US shale industry is weakening. Will there be a shakeout?
Shale oil and gas companies' debt has almost doubled in the last four years. What are the consequences if the US shale industry experiences a shakeout?
The US shale industry may be a lot less healthy than many people think. A new analysis from Bloomberg News found a startlingly high level of debt in the shale industry, with companies borrowing more and more money as revenues disappoint.
According to the report, debt among shale oil and gas companies has nearly doubled over the last four years. While drillers often need to borrow in order to expand, revenues have not kept pace, growing at a mere 5.6 percent over the same time period.
The problem is that many shale oil and gas wells offer an initial burst of production over the first year or two. After that, output drops precipitously, and if companies have not paid down debt, they may have much more difficulty in later years than they may have anticipated. They fall into a downward spiral in which a greater share of their revenue must go to paying down debt.
Bloomberg concluded that out of the 61 companies surveyed, around a dozen are spending more than 10 percent of their revenues on debt interest.
What’s the significance of so many shale drillers struggling to turn a profit? It means that the zeal with which investors poured money into so many shale companies may be at an end. The industry is due for a shakeout. (Related Article: U.S. Shale: Dazzling Numbers, But Also Divisions)
The companies in the worst shape – those that are highly leveraged without a growing production portfolio – could be heading towards bankruptcy. As the weakest links drop out, the industry will consolidate and leave only the strongest and healthiest producers.
A shakeout is normal in any industry when the hyper-growth phase begins to slow. But unlike in the tech industry, for example, the shale industry’s economic fortunes have ramifications far beyond individual companies, their employees and investors.
If drillers begin to go belly up, oil and natural gas production growth could slow or come to a halt. The Energy Information Administration projects in its latest Annual Energy Outlook that US natural gas production will grow at a steady rate of 1.6 percent per year through 2040. That would mean that over the next 25 to 30 years, natural gas production would expand by an astonishing 55 percent.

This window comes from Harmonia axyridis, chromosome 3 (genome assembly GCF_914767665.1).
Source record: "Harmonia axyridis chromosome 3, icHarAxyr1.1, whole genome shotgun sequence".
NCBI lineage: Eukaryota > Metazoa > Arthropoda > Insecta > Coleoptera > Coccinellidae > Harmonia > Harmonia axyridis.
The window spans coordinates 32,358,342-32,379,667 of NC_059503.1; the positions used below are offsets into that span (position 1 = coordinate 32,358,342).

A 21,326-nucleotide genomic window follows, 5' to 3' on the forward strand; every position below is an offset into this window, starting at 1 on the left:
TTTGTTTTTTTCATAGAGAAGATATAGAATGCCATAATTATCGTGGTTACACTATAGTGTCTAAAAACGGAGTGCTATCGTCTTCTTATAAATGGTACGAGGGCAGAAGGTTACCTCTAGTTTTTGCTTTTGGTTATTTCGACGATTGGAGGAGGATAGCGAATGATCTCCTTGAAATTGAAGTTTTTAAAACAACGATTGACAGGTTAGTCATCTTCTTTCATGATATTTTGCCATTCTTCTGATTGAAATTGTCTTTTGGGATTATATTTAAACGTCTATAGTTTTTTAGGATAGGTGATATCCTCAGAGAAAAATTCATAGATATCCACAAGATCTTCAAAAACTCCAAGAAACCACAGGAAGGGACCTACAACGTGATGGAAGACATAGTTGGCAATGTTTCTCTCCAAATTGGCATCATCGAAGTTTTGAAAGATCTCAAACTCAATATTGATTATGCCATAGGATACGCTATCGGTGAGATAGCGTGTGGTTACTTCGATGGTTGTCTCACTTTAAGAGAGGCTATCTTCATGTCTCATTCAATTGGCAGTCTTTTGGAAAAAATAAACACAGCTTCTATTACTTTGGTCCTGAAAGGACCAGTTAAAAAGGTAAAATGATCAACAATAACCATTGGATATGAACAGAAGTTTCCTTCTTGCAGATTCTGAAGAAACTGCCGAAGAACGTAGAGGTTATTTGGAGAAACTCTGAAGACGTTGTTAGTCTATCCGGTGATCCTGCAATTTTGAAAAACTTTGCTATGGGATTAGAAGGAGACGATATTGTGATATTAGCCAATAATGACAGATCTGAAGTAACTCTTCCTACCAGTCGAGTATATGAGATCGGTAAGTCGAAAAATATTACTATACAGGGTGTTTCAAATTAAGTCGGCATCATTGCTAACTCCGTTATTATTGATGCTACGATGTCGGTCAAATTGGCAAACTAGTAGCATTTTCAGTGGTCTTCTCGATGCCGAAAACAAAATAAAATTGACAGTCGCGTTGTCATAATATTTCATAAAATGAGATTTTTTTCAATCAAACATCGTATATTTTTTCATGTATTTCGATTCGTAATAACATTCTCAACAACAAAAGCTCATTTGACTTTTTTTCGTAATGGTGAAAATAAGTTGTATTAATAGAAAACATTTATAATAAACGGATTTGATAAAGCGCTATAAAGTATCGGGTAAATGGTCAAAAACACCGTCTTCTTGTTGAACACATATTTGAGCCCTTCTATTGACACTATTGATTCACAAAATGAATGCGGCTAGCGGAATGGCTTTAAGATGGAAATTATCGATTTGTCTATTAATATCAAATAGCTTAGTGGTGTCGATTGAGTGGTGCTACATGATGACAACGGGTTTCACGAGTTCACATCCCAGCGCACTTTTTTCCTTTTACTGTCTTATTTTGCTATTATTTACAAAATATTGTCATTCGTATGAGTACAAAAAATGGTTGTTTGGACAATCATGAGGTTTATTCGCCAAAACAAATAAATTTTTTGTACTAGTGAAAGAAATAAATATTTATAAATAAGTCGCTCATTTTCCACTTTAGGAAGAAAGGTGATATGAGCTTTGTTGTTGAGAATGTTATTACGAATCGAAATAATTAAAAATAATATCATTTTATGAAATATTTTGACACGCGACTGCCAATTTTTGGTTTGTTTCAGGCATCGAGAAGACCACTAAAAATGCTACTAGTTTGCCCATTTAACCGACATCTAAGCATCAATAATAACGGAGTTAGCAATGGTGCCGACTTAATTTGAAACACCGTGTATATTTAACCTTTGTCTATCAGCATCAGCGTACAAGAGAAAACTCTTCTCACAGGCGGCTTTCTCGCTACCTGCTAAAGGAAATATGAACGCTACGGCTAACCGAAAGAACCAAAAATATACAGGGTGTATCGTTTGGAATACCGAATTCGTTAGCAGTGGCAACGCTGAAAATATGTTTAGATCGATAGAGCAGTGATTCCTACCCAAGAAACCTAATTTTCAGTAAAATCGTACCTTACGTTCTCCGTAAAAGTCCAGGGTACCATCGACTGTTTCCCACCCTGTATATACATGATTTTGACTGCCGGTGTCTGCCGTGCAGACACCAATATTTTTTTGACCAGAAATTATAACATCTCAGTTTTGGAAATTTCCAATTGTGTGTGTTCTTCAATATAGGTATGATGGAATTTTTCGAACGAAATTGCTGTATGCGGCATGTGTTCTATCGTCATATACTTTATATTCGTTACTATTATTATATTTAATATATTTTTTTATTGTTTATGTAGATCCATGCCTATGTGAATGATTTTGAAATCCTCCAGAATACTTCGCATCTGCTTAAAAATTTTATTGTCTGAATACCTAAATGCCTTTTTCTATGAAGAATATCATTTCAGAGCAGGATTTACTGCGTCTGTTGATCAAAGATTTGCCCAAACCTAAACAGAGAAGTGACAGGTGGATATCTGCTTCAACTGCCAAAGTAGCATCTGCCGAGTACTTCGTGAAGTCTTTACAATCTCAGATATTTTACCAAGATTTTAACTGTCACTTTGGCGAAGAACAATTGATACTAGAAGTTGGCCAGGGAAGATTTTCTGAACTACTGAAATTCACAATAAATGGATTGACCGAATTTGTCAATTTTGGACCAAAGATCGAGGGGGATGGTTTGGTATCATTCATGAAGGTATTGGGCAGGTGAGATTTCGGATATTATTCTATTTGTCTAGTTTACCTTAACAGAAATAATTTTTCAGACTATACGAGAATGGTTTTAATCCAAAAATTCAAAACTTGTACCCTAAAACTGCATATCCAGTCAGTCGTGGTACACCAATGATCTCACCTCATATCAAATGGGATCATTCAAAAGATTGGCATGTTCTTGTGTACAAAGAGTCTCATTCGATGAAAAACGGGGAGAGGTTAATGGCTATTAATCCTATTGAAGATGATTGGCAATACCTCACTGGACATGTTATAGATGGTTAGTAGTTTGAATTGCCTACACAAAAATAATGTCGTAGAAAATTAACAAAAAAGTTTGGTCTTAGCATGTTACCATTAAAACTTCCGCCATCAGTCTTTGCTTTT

But that may be wildly optimistic given the fact that so many companies are struggling to be profitable right now in the shale patch. Or put another way, production may not be sustainable at current price levels, and would have to rise in order for growth to continue.
Either way, a lower growth trajectory or higher prices would seriously alter the expectations about the U.S. energy picture. For example, if natural gas prices need to significantly rise in order to maintain growth, the opportunity to export significant volumes of liquefied natural gas (LNG) overseas may be smaller as well. That’s because US companies would not be able to arbitrage American gas as easily by liquefying it and selling it at a higher price to hungry consumers in East Asia. (Related Article: Is This Shale’s Power-to-the-People Moment?)
As a result, the companies investing money into building LNG export terminals that costs billions could begin to look a bit inflated.
A shale shakeout would also reverberate through the electric power sector since plateauing shale gas production would be a boon for renewable energy. Natural gas was expected to gobble up an ever-increasing share of electricity generation because prices were expected to remain stable even as production rose. But if those expectations turn out to be wrong, that leaves a lot of space for other forms of generation. And with coal and nuclear power becoming increasingly uncompetitive in 21st century America, that leaves an enormous opportunity for renewable energy.
As for oil, lower production from shale would also mean that the US would continue to rely on imported oil instead of domestic production. While that does not mean much on its own, the fact that the oil industry can no longer offer trite promises of “energy independence” means that Congress may have to face up to the fact that the US needs to find alternatives to oil for the long-term.
The shale revolution has been an opiate for many of the US’s energy problems for several years now, but that could begin to change if the industry begins to falter.
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